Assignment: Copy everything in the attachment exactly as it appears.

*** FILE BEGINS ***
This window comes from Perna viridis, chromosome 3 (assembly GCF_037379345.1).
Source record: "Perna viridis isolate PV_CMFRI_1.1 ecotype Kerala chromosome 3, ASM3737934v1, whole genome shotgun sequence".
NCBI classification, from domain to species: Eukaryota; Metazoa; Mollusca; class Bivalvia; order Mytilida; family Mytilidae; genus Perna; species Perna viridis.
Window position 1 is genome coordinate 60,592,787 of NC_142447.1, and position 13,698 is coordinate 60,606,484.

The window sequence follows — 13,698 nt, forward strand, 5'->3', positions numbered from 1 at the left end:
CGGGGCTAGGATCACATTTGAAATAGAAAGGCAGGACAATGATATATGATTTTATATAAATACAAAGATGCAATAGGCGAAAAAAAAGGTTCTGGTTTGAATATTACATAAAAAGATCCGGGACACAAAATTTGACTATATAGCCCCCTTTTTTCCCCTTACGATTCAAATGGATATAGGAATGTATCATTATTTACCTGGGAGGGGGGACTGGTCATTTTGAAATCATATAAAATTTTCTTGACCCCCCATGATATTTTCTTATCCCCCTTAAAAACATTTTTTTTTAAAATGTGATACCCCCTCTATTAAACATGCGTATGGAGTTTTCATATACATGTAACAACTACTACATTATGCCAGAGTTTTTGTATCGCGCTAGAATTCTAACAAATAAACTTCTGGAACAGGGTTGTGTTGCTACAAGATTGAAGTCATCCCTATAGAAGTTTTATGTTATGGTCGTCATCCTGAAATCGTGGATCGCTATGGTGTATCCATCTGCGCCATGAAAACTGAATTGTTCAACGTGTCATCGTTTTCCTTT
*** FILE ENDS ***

This window comes from Perna viridis, chromosome 3 (assembly GCF_037379345.1).
Source record: "Perna viridis isolate PV_CMFRI_1.1 ecotype Kerala chromosome 3, ASM3737934v1, whole genome shotgun sequence".
NCBI classification, from domain to species: Eukaryota; Metazoa; Mollusca; class Bivalvia; order Mytilida; family Mytilidae; genus Perna; species Perna viridis.
Window position 1 is genome coordinate 60,592,787 of NC_142447.1, and position 13,698 is coordinate 60,606,484.

The window sequence follows — 13,698 nt, forward strand, 5'->3', positions numbered from 1 at the left end:
CGGGGCTAGGATCACATTTGAAATAGAAAGGCAGGACAATGATATATGATTTTATATAAATACAAAGATGCAATAGGCGAAAAAAAAGGTTCTGGTTTGAATATTACATAAAAAGATCCGGGACACAAAATTTGACTATATAGCCCCCTTTTTTCCCCTTACGATTCAAATGGATATAGGAATGTATCATTATTTACCTGGGAGGGGGGACTGGTCATTTTGAAATCATATAAAATTTTCTTGACCCCCCATGATATTTTCTTATCCCCCTTAAAAACATTTTTTTTTAAAATGTGATACCCCCTCTATTAAACATGCGTATGGAGTTTTCATATACATGTAACAACTACTACATTATGCCAGAGTTTTTGTATCGCGCTAGAATTCTAACAAATAAACTTCTGGAACAGGGTTGTGTTGCTACAAGATTGAAGTCATCCCTATAGAAGTTTTATGTTATGGTCGTCATCCTGAAATCGTGGATCGCTATGGTGTATCCATCTGCGCCATGAAAACTGAATTGTTCAACGTGTCATCGTTTTCCTTT